A jazz octet falls into the gray area be-tween small and big band, and Jonathan Parker’s octet behaves like the latter. The piano, bass, drums, and rhythm section are joined by five horn players (including Parker, who plays alto and soprano saxophones, as well as the flute), begging for elaborate interplay and orchestrations. Accordingly, Parker’s debut album Interloper is, first and foremost, a showcase for the local leader’s writing in both arrangements and compositions. Lucky for us, that writing happens to be superb.
It’s also quite ambitious. Parker gives notice of his big ideas with the opener, “Clearyisms.” The tune has two iterations of its introduction, followed by a horn melody with a complex form (AABACA) and even more complex chord voicings. It’s heady stuff, and Parker proceeds to top it with “Jim,” a long composition with separate melodic sections for flute, soprano sax (both by Parker), and trumpet (Dave Chisholm), then a final section for trumpet and soprano together—not counting the dense obbligatos that come in under Chris Pattishall’s piano solo or the full-ensemble variation of the theme near the end. And that’s just the first two of Interloper’s seven tracks; the extraordinary writing for bass clarinet (played by Owen Broder on “Tranquility” and Bill Mulligan on the closing “Lament”) hasn’t even come in yet.
All the ambition in the world means little, however, if the music isn’t inherently compelling, and Parker is more than up to that task. Sure, melodies like “Jim” are compounds, but the component parts are simple and full of memorable hooks. (Some of the most memorable in jazz history, in fact: The theme of “Gage” is ultimately a long build-up to and comedown from the opening lick of John Coltrane’s “Giant Steps.”)
Still, they can be deceptive, as on the record’s best tune: “Tranquility,” written by bassist Curtis Ostle but arranged by Parker. It begins with a slow, dark, through-composed harmony line for Parker’s flute, Chisholm’s trumpet, and Paul Jones’ tenor sax, over the drone of Broder’s bass clarinet and Peter Nelson’s trombone. After 40 seconds—just long enough to wonder if this is all the whole track will sound like—Pattishall and Ostle, followed by drummer Alex Ritz, bring in a swinging groove to drive the tune’s intoxicating, hummable melodic phrases. (Those grooves are not to be underestimated, either: From beginning to end, whether in 4/4 time or the 6/8 of “Jim,” Interloper swings its head off.)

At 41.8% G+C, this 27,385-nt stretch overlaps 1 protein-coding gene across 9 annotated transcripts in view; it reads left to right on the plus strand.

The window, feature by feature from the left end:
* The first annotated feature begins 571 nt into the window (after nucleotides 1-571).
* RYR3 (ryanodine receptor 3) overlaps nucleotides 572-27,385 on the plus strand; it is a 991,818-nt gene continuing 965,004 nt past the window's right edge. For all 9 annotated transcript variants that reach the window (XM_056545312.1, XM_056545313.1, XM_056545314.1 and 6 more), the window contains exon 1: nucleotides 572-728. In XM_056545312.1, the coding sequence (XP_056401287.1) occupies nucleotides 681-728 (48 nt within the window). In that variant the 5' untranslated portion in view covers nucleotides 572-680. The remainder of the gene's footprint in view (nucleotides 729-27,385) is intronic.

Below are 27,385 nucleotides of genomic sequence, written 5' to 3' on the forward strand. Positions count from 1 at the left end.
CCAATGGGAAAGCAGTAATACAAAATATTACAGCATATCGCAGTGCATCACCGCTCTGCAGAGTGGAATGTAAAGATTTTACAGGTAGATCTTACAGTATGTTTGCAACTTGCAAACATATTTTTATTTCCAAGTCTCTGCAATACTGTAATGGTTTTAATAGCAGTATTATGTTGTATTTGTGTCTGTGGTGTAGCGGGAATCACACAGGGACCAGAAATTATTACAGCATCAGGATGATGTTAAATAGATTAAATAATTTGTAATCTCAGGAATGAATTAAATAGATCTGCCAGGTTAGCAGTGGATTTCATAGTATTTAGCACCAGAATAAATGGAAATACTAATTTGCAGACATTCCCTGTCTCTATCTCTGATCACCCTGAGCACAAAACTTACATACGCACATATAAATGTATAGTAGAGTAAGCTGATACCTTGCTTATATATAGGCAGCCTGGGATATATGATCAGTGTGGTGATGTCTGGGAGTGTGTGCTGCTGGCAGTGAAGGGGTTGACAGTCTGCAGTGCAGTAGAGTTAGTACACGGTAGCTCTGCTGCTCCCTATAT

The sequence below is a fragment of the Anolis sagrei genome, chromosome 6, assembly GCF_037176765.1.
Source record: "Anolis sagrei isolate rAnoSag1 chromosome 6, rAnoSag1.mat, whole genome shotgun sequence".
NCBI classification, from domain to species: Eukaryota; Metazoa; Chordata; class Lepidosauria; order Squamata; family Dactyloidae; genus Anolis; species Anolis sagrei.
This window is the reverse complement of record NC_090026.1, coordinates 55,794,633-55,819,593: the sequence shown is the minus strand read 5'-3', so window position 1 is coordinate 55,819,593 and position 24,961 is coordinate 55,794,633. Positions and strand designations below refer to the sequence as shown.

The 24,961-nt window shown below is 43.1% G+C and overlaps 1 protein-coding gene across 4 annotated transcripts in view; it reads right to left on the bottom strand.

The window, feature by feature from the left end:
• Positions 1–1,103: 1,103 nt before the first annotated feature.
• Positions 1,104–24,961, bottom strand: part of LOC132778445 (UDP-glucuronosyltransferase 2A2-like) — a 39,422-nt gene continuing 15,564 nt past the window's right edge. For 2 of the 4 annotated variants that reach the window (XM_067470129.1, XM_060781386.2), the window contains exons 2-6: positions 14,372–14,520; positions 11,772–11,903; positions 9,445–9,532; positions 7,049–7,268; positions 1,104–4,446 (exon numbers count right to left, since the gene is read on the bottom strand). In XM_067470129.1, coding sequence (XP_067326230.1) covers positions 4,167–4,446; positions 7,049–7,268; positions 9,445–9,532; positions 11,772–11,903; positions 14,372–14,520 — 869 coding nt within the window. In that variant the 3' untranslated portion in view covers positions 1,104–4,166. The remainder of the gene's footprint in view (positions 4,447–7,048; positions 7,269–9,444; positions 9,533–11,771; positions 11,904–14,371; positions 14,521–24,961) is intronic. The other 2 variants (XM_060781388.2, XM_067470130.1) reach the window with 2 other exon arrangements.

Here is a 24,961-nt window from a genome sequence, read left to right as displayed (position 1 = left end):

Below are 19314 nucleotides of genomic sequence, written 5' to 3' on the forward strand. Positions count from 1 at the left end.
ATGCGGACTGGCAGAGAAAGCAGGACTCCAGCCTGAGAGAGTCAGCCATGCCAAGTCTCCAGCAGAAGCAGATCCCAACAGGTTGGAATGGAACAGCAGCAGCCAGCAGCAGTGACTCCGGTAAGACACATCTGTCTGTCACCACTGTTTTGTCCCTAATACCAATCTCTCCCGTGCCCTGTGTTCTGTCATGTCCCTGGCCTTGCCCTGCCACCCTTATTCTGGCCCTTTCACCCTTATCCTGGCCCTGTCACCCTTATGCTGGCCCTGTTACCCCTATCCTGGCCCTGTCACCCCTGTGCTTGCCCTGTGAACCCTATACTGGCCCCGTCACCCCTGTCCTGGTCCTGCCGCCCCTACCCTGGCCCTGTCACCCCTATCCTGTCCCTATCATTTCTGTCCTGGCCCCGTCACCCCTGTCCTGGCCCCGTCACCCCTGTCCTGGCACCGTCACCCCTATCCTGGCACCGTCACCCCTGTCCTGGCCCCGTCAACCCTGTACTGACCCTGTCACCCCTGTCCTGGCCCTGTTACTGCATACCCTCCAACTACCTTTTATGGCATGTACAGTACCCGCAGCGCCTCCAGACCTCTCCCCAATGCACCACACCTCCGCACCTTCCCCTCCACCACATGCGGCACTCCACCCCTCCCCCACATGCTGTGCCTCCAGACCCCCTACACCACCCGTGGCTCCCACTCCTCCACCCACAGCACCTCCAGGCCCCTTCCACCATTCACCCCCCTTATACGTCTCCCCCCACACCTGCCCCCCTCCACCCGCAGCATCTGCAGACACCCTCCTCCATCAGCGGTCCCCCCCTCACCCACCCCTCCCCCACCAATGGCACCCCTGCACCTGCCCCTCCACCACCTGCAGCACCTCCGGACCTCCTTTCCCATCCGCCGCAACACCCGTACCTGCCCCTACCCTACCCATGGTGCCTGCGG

Improvisations, while not Interloper’s top priority, are nonetheless high-caliber. Chisholm makes a particularly fine contribution on “King of the Hill,” starting with the four-note hook from the written theme and making it the springboard for a long charge. (Pattishall precedes him with another great solo, attacking Count Basie licks with aplomb.) Broder, meanwhile, tiptoes into “Gage” with a gorgeous, subtle baritone sound and discrete phrases that are sometimes stock, but he makes them work. Even Ostle does exquisite work on bass (“Sundown,” “Tranquility”). Interestingly, though, Interloper’s weakest solo is the leader’s, a soprano entry on “Jim” comprising arpeggios and easy licks. But Parker ably compensates with his gifts as a writer and bandleader. A team of eight can make a big splash.